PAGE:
A rogues' gallery of mountebanks, charlatans and scoundrels
Of all the animals of prey, man is the only sociable one.
Every one of us preys upon his neighbour, and yet we herd together.
The Beggar's Opera: John Gay
Saturday, 16 April 2011
The glorious 13th April! What? You missed it? Then here for your delectation is the photographic record, courtesy of 'In Defence of Youth Work'.
It's a protest by young people in Oxfordshire.
Can you guess what it is yet?
Yep, that last one's a bit harder - it says 'cuts', in case you didn't quite get it - but when there are only eight of you, some letters can get a bit tricky. Still, there you are - no fuss, no kettling, no criminal damage and quite a lot of fun by the looks of things; I'd call that a result.
This is a silent protest - 'Scene not Heard' - against cuts to Oxfordshire's youth services - their plan is to send a video of it all to David Cameron, though I can't see him settling down to enjoy it with a takeaway and a bottle of plonk.
Now I may not agree with them - after all, I'm not sure that universal youth services are the best use of taxpayers' money in these straitened times - but you have to admire their determination. After all, the vast majority of their contemporaries are permanently glued to me-pods and bookface, incapable of interacting with the real world.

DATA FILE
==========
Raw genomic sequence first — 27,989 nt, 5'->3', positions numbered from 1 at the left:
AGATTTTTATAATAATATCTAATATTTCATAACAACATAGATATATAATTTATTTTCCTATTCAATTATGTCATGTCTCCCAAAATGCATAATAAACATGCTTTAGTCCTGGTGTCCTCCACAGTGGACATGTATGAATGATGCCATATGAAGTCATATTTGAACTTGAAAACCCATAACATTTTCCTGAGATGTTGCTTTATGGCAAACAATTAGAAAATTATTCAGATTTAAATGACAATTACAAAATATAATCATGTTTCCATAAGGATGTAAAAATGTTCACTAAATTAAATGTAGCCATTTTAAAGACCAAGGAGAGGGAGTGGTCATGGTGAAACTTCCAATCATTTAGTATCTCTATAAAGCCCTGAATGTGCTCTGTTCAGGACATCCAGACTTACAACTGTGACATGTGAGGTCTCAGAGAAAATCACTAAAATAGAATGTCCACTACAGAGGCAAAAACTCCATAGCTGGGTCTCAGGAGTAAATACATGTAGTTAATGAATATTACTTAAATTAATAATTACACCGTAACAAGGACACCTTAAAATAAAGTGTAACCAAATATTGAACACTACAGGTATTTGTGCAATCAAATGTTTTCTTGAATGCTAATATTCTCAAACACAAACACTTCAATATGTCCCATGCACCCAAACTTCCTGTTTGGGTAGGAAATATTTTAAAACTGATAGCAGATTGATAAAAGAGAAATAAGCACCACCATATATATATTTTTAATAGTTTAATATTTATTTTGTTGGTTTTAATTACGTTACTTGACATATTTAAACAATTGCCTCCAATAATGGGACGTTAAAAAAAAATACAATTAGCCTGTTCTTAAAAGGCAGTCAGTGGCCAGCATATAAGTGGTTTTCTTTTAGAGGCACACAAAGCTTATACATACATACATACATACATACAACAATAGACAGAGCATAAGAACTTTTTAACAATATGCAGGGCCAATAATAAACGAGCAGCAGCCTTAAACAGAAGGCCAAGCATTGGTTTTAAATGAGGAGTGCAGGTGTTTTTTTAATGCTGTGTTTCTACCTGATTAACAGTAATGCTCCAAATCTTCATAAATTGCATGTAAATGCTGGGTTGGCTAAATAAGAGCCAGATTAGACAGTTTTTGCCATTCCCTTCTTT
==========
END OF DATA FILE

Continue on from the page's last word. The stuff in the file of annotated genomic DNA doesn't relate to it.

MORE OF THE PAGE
And, while I accept that there is probably a youth worker or two in the background, it's a great opportunity for them to learn how to express themselves and that you don't need to smash anything to make a point. In fact, the response of the passers-by was generally sympathetic - even those disagreeing with them did so politely.
It's a good illustration of alternative tactics - a charm offensive instead of being, well, just offensive. Since protests against the cuts are unlikely to achieve anything directly however they are conducted, surely it's better to win the sympathy of the man or woman in the street rather than become a public menace.
And, cutest of all, the report carrying these photos ends with a link: 'More images of resistance here.' What's not to like?
Macheath, the notorious highwayman, has retired from a life of crime and can now be found behind the bar of Peachum's Tavern, favourite haunt of the rakes, rogues and vagabonds of 18th century Newgate and setting of 'The Beggars' Opera'. Visitors are always welcome; help yourself to a virtual tankard of ale and read on...